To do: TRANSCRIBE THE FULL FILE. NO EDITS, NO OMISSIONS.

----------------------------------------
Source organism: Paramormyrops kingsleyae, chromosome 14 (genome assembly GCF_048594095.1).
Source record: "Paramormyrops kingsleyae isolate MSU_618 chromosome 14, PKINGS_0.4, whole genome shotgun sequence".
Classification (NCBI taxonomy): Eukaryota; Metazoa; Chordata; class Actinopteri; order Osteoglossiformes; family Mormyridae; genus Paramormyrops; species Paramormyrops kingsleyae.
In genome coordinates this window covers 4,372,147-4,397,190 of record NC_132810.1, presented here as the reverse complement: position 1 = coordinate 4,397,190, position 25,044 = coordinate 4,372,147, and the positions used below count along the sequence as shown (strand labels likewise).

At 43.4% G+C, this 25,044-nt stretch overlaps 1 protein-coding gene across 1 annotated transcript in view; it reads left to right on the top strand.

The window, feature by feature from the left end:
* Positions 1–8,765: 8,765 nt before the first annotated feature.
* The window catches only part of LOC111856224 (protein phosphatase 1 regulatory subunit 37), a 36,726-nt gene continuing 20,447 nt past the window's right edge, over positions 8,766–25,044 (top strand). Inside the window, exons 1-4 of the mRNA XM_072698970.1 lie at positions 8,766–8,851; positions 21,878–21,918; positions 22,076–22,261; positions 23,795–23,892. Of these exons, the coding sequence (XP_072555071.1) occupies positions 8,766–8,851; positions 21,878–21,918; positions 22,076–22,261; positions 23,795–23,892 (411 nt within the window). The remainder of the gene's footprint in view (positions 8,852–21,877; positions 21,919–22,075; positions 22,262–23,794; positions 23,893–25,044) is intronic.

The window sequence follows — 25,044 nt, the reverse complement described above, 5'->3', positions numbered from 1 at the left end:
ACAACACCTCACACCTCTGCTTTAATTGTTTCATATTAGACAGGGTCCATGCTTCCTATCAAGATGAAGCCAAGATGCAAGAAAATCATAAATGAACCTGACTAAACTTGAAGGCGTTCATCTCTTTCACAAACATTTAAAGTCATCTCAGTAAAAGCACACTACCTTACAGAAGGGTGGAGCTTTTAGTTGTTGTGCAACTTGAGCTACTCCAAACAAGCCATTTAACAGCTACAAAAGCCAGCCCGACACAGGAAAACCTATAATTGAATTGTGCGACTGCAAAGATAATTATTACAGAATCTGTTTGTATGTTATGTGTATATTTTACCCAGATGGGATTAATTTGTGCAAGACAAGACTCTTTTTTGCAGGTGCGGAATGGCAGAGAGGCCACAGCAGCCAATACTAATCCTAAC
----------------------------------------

Source organism: Paramormyrops kingsleyae, chromosome 14 (genome assembly GCF_048594095.1).
Source record: "Paramormyrops kingsleyae isolate MSU_618 chromosome 14, PKINGS_0.4, whole genome shotgun sequence".
Classification (NCBI taxonomy): Eukaryota; Metazoa; Chordata; class Actinopteri; order Osteoglossiformes; family Mormyridae; genus Paramormyrops; species Paramormyrops kingsleyae.
In genome coordinates this window covers 4,372,147-4,397,190 of record NC_132810.1, presented here as the reverse complement: position 1 = coordinate 4,397,190, position 25,044 = coordinate 4,372,147, and the positions used below count along the sequence as shown (strand labels likewise).

At 43.4% G+C, this 25,044-nt stretch overlaps 1 protein-coding gene across 1 annotated transcript in view; it reads left to right on the top strand.

The window, feature by feature from the left end:
* Positions 1–8,765: 8,765 nt before the first annotated feature.
* The window catches only part of LOC111856224 (protein phosphatase 1 regulatory subunit 37), a 36,726-nt gene continuing 20,447 nt past the window's right edge, over positions 8,766–25,044 (top strand). Inside the window, exons 1-4 of the mRNA XM_072698970.1 lie at positions 8,766–8,851; positions 21,878–21,918; positions 22,076–22,261; positions 23,795–23,892. Of these exons, the coding sequence (XP_072555071.1) occupies positions 8,766–8,851; positions 21,878–21,918; positions 22,076–22,261; positions 23,795–23,892 (411 nt within the window). The remainder of the gene's footprint in view (positions 8,852–21,877; positions 21,919–22,075; positions 22,262–23,794; positions 23,893–25,044) is intronic.

The window sequence follows — 25,044 nt, the reverse complement described above, 5'->3', positions numbered from 1 at the left end:
ACAACACCTCACACCTCTGCTTTAATTGTTTCATATTAGACAGGGTCCATGCTTCCTATCAAGATGAAGCCAAGATGCAAGAAAATCATAAATGAACCTGACTAAACTTGAAGGCGTTCATCTCTTTCACAAACATTTAAAGTCATCTCAGTAAAAGCACACTACCTTACAGAAGGGTGGAGCTTTTAGTTGTTGTGCAACTTGAGCTACTCCAAACAAGCCATTTAACAGCTACAAAAGCCAGCCCGACACAGGAAAACCTATAATTGAATTGTGCGACTGCAAAGATAATTATTACAGAATCTGTTTGTATGTTATGTGTATATTTTACCCAGATGGGATTAATTTGTGCAAGACAAGACTCTTTTTTGCAGGTGCGGAATGGCAGAGAGGCCACAGCAGCCAATACTAATCCTAAC